The expected outcome of this research is to contribute to this gap in the literature by providing a first study that will link the en- trepreneurial marketing dimensions with the performance of SMEs in Kosovo. Moreover, this study will fill a gap also in the literature since there is still scarcity of the quantitative studies. The results can also be helpful for policymakers who are aware of the importance of SMEs in the country's economy, and therefore may use the results of the study in order to create better policies for SME support. Business owners may also benefit from this study by understanding and adopting some of the concepts of entrepreneurial marketing introduced in this research. Finally, this study will possibly raise the interest of other scholars and researchers in further developing this research field.

    2. Literature review

    2.1. The concept of entrepreneurial marketing

    Entrepreneurial marketing has created an opportunity for the de- velopment of several research streams, which consequently resulted in different views and definitions of EM concept. One central research stream was presented by studies examining SME marketing. Since small companies are not mini versions of a large company (Storey, 1989), there was a necessity in finding an alternative marketing model that could be applied to small companies as well. This research stream has contributed to the entrepreneurial marketing context arguing that tra- ditional marketing that is found in literature may not be fully applied to small and medium companies (Kraus, Filser, Eggers, Hills, & Hultman,

    2012). Another stream of entrepreneurial marketing research is focused on the entrepreneur's behavior (Hills & Hultman, 2011). This stream has identified the EM as a more promising possibility to explain the marketing of companies that are small and have limited resources but are driven by entrepreneurial actions. Subsequently, the scope of re- search has expanded from small companies toward large ones (Ionitã, 2012). Studies show that entrepreneurial marketing could be applied to all types of companies regardless of their size (Hisrich & Ramadani, 2018; Kraus, Harms, & Fink, 2009; Whalen et al., 2016).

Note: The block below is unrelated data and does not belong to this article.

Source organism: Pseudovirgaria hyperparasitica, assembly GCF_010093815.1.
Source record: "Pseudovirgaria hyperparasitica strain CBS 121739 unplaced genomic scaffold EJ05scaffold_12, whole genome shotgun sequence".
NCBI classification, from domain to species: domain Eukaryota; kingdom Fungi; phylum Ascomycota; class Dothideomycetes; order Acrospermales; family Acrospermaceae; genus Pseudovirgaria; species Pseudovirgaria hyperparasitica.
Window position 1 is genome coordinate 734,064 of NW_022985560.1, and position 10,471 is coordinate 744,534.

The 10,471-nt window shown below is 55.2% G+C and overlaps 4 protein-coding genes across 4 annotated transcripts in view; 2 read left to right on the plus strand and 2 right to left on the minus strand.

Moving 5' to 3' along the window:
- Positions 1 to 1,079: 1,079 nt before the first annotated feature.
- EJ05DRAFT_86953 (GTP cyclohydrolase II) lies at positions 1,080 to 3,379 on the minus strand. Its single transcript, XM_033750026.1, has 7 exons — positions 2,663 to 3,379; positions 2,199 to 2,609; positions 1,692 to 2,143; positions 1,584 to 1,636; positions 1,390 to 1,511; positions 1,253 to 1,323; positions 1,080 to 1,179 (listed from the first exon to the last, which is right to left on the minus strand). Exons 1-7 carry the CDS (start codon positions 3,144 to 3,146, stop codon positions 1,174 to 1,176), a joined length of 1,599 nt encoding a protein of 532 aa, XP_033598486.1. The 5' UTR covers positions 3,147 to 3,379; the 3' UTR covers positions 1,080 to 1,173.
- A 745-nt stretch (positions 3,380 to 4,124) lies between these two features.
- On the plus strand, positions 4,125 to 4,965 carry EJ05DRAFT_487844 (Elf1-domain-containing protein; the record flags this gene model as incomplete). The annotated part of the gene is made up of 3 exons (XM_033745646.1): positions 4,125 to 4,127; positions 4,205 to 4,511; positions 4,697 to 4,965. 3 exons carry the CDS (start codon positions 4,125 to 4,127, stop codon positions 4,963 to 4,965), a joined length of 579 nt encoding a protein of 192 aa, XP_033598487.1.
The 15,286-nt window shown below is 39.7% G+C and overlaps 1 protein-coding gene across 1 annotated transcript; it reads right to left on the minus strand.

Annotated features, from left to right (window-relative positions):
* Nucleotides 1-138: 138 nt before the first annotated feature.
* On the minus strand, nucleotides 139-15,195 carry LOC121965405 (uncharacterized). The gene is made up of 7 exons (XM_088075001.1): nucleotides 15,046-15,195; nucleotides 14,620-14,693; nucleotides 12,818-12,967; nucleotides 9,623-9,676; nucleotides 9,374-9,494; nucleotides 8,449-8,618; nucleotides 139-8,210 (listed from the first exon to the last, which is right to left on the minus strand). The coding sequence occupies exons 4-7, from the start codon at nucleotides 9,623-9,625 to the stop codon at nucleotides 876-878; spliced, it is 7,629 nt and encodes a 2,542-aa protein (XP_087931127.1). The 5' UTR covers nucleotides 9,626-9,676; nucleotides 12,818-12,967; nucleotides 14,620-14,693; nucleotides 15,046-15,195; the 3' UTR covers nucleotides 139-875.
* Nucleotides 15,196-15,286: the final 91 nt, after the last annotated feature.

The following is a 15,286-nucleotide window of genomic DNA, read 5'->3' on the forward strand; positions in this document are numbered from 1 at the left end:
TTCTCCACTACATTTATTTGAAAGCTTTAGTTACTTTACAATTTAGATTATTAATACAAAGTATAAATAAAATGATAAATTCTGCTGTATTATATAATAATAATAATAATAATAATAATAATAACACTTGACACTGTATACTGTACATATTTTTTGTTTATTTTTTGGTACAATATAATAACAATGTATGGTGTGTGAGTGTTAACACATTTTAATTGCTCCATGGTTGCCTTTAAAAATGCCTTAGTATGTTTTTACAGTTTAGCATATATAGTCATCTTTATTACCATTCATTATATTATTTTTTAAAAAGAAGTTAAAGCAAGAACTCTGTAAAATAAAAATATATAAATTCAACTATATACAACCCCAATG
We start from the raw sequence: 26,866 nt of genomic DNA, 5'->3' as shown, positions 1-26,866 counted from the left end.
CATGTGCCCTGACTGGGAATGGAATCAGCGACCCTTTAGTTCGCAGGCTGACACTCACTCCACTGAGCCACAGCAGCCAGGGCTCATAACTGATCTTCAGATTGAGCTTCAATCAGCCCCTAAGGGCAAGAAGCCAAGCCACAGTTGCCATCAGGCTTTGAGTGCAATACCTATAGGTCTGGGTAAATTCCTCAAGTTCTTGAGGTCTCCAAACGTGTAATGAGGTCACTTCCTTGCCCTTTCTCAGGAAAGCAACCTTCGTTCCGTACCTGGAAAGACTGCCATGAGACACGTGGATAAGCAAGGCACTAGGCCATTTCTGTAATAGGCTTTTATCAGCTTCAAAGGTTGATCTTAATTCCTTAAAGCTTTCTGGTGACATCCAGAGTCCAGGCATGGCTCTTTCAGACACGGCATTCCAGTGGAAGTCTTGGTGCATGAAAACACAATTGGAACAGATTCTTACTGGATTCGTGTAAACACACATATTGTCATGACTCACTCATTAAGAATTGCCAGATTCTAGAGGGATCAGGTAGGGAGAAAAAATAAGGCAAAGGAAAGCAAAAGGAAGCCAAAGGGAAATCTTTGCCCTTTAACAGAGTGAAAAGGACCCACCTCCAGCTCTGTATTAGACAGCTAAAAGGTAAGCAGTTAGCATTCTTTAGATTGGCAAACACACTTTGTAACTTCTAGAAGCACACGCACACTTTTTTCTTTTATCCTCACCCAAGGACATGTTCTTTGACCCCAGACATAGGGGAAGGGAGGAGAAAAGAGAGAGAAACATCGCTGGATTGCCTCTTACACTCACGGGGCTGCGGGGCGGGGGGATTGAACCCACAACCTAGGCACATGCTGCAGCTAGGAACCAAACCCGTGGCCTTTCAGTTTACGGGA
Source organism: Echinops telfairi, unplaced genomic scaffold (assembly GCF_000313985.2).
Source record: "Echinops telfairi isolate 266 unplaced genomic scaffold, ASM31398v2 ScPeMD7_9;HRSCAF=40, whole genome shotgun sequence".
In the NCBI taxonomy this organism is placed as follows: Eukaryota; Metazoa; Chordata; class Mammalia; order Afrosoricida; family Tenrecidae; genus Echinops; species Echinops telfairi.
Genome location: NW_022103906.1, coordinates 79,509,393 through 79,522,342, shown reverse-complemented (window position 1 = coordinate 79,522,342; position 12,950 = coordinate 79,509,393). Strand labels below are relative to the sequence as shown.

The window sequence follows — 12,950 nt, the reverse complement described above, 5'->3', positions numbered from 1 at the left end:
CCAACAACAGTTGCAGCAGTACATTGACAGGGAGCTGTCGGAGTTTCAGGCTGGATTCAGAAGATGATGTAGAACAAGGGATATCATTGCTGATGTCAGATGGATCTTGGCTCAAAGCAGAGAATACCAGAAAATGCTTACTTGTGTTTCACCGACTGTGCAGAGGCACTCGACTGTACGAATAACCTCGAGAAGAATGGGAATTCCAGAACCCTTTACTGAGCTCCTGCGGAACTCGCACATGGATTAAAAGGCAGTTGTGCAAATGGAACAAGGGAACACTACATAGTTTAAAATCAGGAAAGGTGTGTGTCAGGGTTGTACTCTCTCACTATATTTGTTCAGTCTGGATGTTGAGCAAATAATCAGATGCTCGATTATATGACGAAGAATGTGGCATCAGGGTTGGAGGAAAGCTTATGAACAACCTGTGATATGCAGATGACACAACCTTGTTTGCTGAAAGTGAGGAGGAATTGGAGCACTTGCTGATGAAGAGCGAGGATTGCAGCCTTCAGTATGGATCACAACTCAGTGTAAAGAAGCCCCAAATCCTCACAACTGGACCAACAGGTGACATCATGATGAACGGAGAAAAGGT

The creation of many research streams regarding EM has resulted in numerous attempts of different researchers to define the concept of EM. As a result, there are many definitions ranging from the ones that refer explicitly to marketing in small companies (Hill & Wright, 2000), ones that make no distinction concerning company size or age (Bäckbrö & Nyström, 2006; Kraus et al., 2009; Morris et al., 2002), and ones that emphasize the aspects of EM such as value creation (Bäckbrö & Nyström, 2006; Whalen et al., 2016) and innovativeness (Bäckbrö & Nyström, 2006; Stokes, 2000). However, all EM definitions have something in common; they all contain elements of both marketing and entrepreneurship disciplines.

    The most frequent